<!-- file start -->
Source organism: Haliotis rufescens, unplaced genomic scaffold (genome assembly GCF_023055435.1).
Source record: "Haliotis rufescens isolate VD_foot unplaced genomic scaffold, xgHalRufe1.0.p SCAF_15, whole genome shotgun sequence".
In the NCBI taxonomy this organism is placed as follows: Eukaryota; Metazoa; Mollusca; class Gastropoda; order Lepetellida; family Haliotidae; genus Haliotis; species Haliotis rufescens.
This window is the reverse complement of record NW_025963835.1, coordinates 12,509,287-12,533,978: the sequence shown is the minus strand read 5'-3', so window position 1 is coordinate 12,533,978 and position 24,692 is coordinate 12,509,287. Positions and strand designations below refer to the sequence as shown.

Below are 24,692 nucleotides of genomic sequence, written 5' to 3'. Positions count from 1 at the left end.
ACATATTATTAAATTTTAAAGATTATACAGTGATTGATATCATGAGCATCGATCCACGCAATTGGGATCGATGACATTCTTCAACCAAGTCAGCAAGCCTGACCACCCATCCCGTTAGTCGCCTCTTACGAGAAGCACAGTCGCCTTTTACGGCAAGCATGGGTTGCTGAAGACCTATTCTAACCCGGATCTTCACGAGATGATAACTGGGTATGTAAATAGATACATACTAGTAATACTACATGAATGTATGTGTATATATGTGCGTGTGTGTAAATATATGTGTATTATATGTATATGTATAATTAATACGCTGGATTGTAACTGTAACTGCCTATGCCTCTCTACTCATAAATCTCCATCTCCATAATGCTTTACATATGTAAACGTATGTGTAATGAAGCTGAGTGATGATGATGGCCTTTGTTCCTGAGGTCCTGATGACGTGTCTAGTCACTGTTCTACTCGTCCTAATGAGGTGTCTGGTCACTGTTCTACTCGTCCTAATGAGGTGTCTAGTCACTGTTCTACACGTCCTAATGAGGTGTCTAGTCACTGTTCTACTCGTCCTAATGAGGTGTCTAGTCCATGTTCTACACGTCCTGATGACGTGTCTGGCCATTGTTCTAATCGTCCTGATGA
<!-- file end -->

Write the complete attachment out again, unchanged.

Source organism: Haliotis rufescens, unplaced genomic scaffold (genome assembly GCF_023055435.1).
Source record: "Haliotis rufescens isolate VD_foot unplaced genomic scaffold, xgHalRufe1.0.p SCAF_15, whole genome shotgun sequence".
In the NCBI taxonomy this organism is placed as follows: Eukaryota; Metazoa; Mollusca; class Gastropoda; order Lepetellida; family Haliotidae; genus Haliotis; species Haliotis rufescens.
This window is the reverse complement of record NW_025963835.1, coordinates 12,509,287-12,533,978: the sequence shown is the minus strand read 5'-3', so window position 1 is coordinate 12,533,978 and position 24,692 is coordinate 12,509,287. Positions and strand designations below refer to the sequence as shown.

Below are 24,692 nucleotides of genomic sequence, written 5' to 3'. Positions count from 1 at the left end.
ACATATTATTAAATTTTAAAGATTATACAGTGATTGATATCATGAGCATCGATCCACGCAATTGGGATCGATGACATTCTTCAACCAAGTCAGCAAGCCTGACCACCCATCCCGTTAGTCGCCTCTTACGAGAAGCACAGTCGCCTTTTACGGCAAGCATGGGTTGCTGAAGACCTATTCTAACCCGGATCTTCACGAGATGATAACTGGGTATGTAAATAGATACATACTAGTAATACTACATGAATGTATGTGTATATATGTGCGTGTGTGTAAATATATGTGTATTATATGTATATGTATAATTAATACGCTGGATTGTAACTGTAACTGCCTATGCCTCTCTACTCATAAATCTCCATCTCCATAATGCTTTACATATGTAAACGTATGTGTAATGAAGCTGAGTGATGATGATGGCCTTTGTTCCTGAGGTCCTGATGACGTGTCTAGTCACTGTTCTACTCGTCCTAATGAGGTGTCTGGTCACTGTTCTACTCGTCCTAATGAGGTGTCTAGTCACTGTTCTACACGTCCTAATGAGGTGTCTAGTCACTGTTCTACTCGTCCTAATGAGGTGTCTAGTCCATGTTCTACACGTCCTGATGACGTGTCTGGCCATTGTTCTAATCGTCCTGATGA